Entrapment is a possible defense in any criminal case where the police induce a person to commit a crime. In Indiana, entrapment is a defense to a crime when: a.) the criminal act was the product of police persuasion likely to cause the person to engage in criminal conduct; and b.) the person was not predisposed to commit the offense. The typical entrapment case involves police officers working undercover, or using confidential informants, to induce otherwise law-abiding people into violating the law. The Indiana Supreme Court and Indiana Court of Appeals have upheld the use of the entrapment defense in a wide variety of cases, including Operating While Intoxicated, Furnishing Alcohol to a Minor, Prostitution, Dealing in Cocaine, and Theft.
Once a defendant indicates that he intends to rely on the defense of entrapment and establishes police inducement, the burden shifts to the State to demonstrate the defendant’s predisposition to commit the crime. The following factors are admissible into evidence and important in establishing the defense of entrapment:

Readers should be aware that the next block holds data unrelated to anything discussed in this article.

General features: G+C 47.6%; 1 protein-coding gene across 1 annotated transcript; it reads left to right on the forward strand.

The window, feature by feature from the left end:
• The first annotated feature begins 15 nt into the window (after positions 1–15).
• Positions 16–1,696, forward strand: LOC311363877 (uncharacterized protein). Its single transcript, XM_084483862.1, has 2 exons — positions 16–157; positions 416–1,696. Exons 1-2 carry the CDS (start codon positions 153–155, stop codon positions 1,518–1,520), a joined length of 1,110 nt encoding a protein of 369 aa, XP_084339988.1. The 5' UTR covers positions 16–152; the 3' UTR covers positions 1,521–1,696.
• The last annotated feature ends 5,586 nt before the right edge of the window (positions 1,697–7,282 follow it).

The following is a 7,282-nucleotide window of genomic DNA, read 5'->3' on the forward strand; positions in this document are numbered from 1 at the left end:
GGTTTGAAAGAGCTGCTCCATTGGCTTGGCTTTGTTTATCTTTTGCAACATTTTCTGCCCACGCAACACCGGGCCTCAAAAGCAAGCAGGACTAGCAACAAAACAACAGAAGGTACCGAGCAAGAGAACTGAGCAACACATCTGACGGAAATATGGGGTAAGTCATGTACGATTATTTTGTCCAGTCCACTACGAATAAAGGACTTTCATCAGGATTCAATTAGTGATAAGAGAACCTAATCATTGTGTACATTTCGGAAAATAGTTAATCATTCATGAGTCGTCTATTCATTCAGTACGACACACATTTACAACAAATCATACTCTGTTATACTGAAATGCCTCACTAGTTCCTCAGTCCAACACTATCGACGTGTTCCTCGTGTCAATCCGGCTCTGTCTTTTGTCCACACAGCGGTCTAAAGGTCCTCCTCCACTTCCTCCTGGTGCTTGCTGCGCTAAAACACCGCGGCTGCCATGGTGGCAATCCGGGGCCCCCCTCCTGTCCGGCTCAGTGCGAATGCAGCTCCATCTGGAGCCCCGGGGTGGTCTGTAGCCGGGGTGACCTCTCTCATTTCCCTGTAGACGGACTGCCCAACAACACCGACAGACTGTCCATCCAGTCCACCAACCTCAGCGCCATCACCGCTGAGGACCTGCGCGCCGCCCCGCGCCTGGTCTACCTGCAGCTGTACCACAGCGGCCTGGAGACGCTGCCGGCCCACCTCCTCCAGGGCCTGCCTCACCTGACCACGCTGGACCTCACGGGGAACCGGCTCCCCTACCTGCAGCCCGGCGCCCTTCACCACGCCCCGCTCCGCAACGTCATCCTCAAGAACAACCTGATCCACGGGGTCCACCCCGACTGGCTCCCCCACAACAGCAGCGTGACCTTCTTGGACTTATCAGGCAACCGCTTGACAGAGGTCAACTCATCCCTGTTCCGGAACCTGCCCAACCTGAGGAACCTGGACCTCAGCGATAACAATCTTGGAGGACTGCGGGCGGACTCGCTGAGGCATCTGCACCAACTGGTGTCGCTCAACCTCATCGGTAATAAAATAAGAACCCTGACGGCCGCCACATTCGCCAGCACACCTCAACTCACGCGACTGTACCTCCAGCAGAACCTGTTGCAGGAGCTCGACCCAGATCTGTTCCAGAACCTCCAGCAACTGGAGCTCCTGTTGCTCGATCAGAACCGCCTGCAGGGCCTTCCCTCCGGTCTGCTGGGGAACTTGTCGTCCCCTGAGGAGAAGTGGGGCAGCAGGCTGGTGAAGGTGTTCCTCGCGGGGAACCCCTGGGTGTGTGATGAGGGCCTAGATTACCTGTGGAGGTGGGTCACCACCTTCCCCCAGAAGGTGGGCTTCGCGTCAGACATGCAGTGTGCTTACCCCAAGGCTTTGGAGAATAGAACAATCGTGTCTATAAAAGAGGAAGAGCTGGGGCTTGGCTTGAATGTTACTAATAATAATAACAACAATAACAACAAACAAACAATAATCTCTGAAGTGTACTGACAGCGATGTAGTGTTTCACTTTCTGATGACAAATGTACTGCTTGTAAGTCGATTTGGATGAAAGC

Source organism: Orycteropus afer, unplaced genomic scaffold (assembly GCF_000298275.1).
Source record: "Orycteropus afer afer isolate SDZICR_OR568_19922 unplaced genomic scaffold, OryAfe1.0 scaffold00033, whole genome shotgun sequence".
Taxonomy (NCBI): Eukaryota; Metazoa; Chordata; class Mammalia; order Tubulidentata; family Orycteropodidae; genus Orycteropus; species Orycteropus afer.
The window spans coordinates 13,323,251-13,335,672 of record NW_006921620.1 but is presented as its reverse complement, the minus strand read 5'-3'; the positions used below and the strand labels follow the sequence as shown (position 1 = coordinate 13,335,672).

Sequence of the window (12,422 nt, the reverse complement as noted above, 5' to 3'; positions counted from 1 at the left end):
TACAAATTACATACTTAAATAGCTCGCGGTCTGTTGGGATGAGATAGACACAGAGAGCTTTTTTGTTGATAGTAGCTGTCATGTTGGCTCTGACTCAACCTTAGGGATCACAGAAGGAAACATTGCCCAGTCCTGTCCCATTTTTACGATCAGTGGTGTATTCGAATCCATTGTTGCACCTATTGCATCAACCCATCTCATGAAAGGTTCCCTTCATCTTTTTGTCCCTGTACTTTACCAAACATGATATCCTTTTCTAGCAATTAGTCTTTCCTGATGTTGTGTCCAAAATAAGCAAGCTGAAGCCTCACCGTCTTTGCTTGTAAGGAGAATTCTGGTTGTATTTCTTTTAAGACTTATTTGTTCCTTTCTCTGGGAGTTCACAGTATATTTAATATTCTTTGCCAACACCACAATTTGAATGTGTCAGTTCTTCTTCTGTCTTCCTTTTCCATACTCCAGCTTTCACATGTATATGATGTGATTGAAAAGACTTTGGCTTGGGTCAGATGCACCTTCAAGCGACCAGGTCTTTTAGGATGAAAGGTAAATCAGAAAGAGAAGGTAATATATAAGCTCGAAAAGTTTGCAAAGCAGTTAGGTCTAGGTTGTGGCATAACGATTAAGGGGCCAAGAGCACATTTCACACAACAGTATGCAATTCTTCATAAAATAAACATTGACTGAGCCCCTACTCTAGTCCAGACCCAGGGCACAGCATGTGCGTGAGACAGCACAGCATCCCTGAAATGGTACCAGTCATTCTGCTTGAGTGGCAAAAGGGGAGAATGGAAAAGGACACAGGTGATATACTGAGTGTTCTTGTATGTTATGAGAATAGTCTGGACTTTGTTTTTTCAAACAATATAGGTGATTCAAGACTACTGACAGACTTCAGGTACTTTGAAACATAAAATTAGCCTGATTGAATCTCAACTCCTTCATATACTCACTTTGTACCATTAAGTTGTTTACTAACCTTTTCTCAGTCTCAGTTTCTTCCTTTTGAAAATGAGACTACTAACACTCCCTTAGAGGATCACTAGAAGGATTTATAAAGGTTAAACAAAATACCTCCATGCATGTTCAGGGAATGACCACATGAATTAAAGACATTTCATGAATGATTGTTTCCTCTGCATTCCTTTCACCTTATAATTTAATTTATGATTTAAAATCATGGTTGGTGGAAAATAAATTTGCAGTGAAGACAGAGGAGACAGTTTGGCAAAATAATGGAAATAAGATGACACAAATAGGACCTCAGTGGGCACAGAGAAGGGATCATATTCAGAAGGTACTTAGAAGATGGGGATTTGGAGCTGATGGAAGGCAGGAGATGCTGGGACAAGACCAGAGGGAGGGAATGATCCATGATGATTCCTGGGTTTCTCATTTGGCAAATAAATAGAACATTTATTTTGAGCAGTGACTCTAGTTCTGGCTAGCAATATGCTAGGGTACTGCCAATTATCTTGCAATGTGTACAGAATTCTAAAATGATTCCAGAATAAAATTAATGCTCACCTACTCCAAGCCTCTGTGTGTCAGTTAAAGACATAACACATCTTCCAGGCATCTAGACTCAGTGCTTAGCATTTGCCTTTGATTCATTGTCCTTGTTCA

The character or reputation of the defendant;
Whether the suggestion of criminal activity was originally made by the government;
Whether the defendant was engaged in criminal activity for a profit;
Whether the defendant evidenced reluctance to commit the offense, overcome by government persuasion; and
The nature of the inducement or persuasion offered by the government.
A defendant who raises entrapment at trial is entitled to a jury instruction on the defense. Once the defendant introduces evidence of police enticement, the burden is on the prosecutor to show that the defendant has not been induced or hired by a governmental agency to commit a crime which he had no predisposition to commit. If you have been charged with a crime that resulted from a police sting or other police inducement, you should contact an experienced criminal attorney immediately. You may have a valid defense of entrapment.